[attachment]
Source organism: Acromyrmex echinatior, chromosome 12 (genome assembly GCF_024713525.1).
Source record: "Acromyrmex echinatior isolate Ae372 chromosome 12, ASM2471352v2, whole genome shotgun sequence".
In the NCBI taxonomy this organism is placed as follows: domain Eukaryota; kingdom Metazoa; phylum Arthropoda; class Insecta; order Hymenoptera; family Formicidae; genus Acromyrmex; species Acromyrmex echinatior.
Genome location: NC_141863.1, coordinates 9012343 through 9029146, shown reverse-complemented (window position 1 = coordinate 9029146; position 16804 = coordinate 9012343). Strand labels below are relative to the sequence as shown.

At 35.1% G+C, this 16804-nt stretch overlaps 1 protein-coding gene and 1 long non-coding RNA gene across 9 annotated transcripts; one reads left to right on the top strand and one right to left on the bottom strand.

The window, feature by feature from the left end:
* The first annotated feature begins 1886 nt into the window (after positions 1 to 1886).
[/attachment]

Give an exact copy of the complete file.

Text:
Source organism: Acromyrmex echinatior, chromosome 12 (genome assembly GCF_024713525.1).
Source record: "Acromyrmex echinatior isolate Ae372 chromosome 12, ASM2471352v2, whole genome shotgun sequence".
In the NCBI taxonomy this organism is placed as follows: domain Eukaryota; kingdom Metazoa; phylum Arthropoda; class Insecta; order Hymenoptera; family Formicidae; genus Acromyrmex; species Acromyrmex echinatior.
Genome location: NC_141863.1, coordinates 9012343 through 9029146, shown reverse-complemented (window position 1 = coordinate 9029146; position 16804 = coordinate 9012343). Strand labels below are relative to the sequence as shown.

At 35.1% G+C, this 16804-nt stretch overlaps 1 protein-coding gene and 1 long non-coding RNA gene across 9 annotated transcripts; one reads left to right on the top strand and one right to left on the bottom strand.

The window, feature by feature from the left end:
* The first annotated feature begins 1886 nt into the window (after positions 1 to 1886).